I drove her to school yesterday, because it was cold.
She hoisted her backpack and saxophone out of the trunk that she didn't used to be able to open by herself. It is a heavy trunk door and the struts to keep it open don't work anymore.
I see her every day, but something about the way she flipped her hair back and blew me a kiss reminded me of the way she looked when I dropped her off in first grade. But this isn't first grade, it's fifth grade, and she's told me next year she will rule the school.
Something about the way she flipped her hair and blew me a kiss nailed my gut to the back of my seat, and I actually couldn't move for a breath.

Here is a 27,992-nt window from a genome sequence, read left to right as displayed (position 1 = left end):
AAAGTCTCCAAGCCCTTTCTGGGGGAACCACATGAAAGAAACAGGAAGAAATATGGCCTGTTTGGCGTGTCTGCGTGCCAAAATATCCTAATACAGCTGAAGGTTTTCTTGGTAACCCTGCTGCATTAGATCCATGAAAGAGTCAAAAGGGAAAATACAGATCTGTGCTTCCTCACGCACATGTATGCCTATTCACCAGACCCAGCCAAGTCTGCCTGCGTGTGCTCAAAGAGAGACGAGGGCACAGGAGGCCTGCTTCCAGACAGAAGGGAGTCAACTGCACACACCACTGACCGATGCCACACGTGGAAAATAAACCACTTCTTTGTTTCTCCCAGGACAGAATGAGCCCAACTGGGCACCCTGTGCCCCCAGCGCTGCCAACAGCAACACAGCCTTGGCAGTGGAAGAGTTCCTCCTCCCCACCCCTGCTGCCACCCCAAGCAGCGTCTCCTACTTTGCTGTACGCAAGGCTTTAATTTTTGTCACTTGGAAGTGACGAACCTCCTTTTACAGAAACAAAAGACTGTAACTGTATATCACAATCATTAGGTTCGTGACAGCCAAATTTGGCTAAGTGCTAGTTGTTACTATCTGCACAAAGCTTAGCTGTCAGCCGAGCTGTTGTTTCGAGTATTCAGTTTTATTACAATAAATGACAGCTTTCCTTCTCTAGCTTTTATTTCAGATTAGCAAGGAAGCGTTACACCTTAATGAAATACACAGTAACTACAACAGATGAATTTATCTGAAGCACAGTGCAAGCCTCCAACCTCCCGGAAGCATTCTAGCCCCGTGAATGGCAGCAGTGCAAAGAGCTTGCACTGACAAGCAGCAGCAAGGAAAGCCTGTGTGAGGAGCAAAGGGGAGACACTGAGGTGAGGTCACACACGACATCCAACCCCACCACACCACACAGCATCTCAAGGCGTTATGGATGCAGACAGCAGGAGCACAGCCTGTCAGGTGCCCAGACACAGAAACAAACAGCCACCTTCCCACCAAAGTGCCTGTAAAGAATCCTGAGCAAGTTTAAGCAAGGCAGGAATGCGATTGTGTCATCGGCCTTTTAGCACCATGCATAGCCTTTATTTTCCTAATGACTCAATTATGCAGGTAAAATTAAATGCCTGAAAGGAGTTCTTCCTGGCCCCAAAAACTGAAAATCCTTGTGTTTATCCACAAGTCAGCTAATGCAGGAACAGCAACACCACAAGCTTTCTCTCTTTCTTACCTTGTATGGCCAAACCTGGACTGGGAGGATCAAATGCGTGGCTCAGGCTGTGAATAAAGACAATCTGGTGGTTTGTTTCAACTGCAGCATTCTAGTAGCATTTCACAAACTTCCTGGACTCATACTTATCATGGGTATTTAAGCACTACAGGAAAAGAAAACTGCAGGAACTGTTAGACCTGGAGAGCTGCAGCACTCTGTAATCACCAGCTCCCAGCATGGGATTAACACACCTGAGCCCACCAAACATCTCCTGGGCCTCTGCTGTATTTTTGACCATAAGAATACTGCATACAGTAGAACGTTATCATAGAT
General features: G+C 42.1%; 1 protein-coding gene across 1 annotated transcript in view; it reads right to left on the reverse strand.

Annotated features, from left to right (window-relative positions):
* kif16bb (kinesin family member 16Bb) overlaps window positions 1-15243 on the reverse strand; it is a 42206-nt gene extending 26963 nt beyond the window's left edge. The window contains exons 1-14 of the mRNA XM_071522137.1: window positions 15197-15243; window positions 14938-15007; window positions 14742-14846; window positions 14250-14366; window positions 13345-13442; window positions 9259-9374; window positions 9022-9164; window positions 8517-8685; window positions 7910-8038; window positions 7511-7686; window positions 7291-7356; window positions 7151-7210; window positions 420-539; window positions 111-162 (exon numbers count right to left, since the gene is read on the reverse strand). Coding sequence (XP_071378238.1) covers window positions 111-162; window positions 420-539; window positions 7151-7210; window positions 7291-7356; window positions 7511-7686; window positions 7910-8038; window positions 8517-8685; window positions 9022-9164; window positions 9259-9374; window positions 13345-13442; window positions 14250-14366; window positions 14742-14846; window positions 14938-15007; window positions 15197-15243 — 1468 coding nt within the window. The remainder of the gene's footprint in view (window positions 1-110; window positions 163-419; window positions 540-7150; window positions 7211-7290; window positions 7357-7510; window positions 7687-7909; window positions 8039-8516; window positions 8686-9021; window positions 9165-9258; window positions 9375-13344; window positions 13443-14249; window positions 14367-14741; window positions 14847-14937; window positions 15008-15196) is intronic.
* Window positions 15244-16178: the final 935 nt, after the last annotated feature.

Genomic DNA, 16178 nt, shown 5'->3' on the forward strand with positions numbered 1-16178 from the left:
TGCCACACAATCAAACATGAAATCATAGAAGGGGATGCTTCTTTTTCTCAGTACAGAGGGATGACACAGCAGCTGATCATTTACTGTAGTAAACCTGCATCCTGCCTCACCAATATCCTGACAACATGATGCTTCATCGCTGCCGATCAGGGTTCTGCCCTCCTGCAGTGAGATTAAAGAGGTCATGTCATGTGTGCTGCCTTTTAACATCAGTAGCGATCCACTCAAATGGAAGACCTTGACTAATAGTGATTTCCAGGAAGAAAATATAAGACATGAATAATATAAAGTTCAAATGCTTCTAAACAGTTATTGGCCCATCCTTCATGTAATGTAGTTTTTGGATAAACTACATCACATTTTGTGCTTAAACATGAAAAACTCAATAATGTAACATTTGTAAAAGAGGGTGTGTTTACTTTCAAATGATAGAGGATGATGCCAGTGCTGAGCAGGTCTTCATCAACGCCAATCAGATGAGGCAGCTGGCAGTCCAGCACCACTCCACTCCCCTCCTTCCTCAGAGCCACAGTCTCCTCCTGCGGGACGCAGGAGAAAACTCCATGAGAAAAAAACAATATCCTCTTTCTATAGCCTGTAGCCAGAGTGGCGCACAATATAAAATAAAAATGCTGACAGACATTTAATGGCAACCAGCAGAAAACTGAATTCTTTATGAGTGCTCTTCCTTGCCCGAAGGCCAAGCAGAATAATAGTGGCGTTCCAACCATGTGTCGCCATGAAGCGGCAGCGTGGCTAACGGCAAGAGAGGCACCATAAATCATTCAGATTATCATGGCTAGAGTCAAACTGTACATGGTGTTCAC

My mother told me about this love, but I didn't understand it.
Every night she says she loves me more. And I say no, that's impossible. I don't even make a game out of it. I know now it is impossible to love your mother more than she loves you, at least in my family.
She saw a while back that I was serious, and she stopped trying to win the argument. I wrap her in blankets and the promise that there is no way that I could not love her the most.
She clomps off toward the school in her winter boots, the backpack and the saxophone trying to drag her down but her long hair promising to catch the wind so she can fly.
It's a normal school day, but it's not.
Just like every day.
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